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Free Content Montefiore Comprehensive Model of Care for Elderly Patients with Hip Fractures

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Background: Hip fractures are highly prevalent in the geriatric population, accounting for significant morbidity, mortality, and health-care associated costs. Geriatrics hip fracture comanagement is a systems-based approach to optimize care of these patients, prevent further decompensation, and reduce costs associated with the inpatient stay and consequent sequelae. This study examines preliminary results after implementation of orthopaedic and geriatrics hip fracture comanagement at our large, urban, single center academic medical center.

Methods: This is a program evaluation comparing a novel multidisciplinary service with usual care in 120 consecutive, operatively managed hip fracture patients, aged 65 years or over, in 2011. Patients with pathologic fractures, multiple injury trauma, or requiring a monitored unit were excluded. Groups were compared for age, sex, revised cardiac risk index (RCRI), presence of delirium, and admission disposition. Outcome measures included time to surgery, perioperative complications, in-hospital mortality, length of stay (LOS), and 30 day readmission. Institutional Review Board approval was obtained prior to the implementation of this initiative.

Results: Mean age, sex, admission disposition, RCRI score, time to surgery, perioperative complications, in-hospital mortality, and 30 day readmission did not differ between the two groups. In the comanagement cohort, there was a significant increase of delirium diagnosis (3.8% versus 22%, p = 0.007) and a reduced length of stay (7.1 versus 4.9 days, p = 0.008).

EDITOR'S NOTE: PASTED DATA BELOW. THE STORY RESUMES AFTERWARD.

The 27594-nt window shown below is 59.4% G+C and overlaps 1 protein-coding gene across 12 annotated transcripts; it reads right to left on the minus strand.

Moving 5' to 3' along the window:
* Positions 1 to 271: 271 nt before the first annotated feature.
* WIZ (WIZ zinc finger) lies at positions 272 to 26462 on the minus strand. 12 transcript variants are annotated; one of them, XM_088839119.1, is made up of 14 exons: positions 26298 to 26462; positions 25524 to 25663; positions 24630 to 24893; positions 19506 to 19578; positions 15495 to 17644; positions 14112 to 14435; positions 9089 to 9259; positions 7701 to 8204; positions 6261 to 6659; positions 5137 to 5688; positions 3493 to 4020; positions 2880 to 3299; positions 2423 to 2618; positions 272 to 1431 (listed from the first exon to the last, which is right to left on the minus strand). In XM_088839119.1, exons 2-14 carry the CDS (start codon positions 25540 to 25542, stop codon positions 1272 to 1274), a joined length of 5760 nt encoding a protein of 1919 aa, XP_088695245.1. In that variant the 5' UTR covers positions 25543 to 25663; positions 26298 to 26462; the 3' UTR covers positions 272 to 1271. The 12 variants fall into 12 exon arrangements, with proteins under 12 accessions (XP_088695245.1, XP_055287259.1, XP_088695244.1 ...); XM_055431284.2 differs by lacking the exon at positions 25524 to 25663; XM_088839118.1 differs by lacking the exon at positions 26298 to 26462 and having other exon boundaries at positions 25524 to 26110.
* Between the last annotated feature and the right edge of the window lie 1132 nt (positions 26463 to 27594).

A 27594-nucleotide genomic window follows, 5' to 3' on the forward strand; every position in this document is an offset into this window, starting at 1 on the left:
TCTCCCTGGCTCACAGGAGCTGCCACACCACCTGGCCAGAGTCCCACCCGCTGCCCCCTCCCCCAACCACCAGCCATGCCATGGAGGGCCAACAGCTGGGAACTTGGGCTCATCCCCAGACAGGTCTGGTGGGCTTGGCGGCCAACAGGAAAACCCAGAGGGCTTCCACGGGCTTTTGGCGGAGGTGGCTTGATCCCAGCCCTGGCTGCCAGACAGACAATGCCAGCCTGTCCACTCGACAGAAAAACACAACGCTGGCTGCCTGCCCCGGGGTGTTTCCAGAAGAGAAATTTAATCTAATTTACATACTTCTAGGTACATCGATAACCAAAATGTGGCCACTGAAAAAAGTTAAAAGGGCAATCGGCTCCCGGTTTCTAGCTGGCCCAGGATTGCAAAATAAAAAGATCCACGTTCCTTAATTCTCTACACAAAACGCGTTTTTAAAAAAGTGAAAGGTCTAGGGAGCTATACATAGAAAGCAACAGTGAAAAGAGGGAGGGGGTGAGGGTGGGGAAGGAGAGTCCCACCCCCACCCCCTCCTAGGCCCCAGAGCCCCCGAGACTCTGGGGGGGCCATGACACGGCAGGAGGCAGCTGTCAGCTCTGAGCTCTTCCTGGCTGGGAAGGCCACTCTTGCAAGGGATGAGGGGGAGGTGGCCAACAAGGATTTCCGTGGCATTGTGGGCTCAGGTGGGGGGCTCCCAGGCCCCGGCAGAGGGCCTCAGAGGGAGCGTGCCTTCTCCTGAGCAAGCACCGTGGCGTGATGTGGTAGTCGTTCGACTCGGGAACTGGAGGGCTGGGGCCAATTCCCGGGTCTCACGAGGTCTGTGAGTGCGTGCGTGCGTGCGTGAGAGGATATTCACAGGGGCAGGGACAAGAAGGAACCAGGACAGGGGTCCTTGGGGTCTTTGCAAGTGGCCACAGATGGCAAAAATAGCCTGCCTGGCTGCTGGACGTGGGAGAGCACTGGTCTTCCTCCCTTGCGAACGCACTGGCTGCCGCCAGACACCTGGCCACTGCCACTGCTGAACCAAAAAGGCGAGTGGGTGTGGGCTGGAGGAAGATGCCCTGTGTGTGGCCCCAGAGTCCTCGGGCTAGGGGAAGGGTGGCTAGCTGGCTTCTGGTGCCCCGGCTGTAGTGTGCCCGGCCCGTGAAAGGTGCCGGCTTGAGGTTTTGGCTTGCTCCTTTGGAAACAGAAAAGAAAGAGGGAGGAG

Conclusions: The results from this preliminary programmatic implementation suggest that orthopaedic-geriatrics comanagement reduced LOS by 2 days. Complications, readmissions, and in-hospital deaths were similar. There were higher rates of delirium noted in the comanagement group, which we attribute to increased surveillance, detection, and documentation and similar to rates seen in comparable programs. Our investigation supports the experience in other centers in which a systems-based program with well-defined principles and protocols improves processes and outcomes for a common condition in a high-risk population.
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Document Type: Research Article

Affiliations: 1: Department of Orthopaedic Surgery, Montefiore Medical Center, Bronx, New York 2: Department of Orthopaedic Surgery, Montefiore Medical Center, Bronx, New York., Email: [email protected]

Publication date: March 1, 2016

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  • The Montefiore Journal of Musculoskeletal Medicine and Surgery is a peer-reviewed journal focused on publishing current clinical and basic science articles, as well as review articles and case reports that explore important topics in the diagnosis, treatment, and rehabilitation of musculoskeletal conditions. As the official publication of the Department of Orthopaedic Surgery, Montefiore Medical Center, and Albert Einstein College of Medicine, the journal is dedicated patient care and postgraduate medical education.
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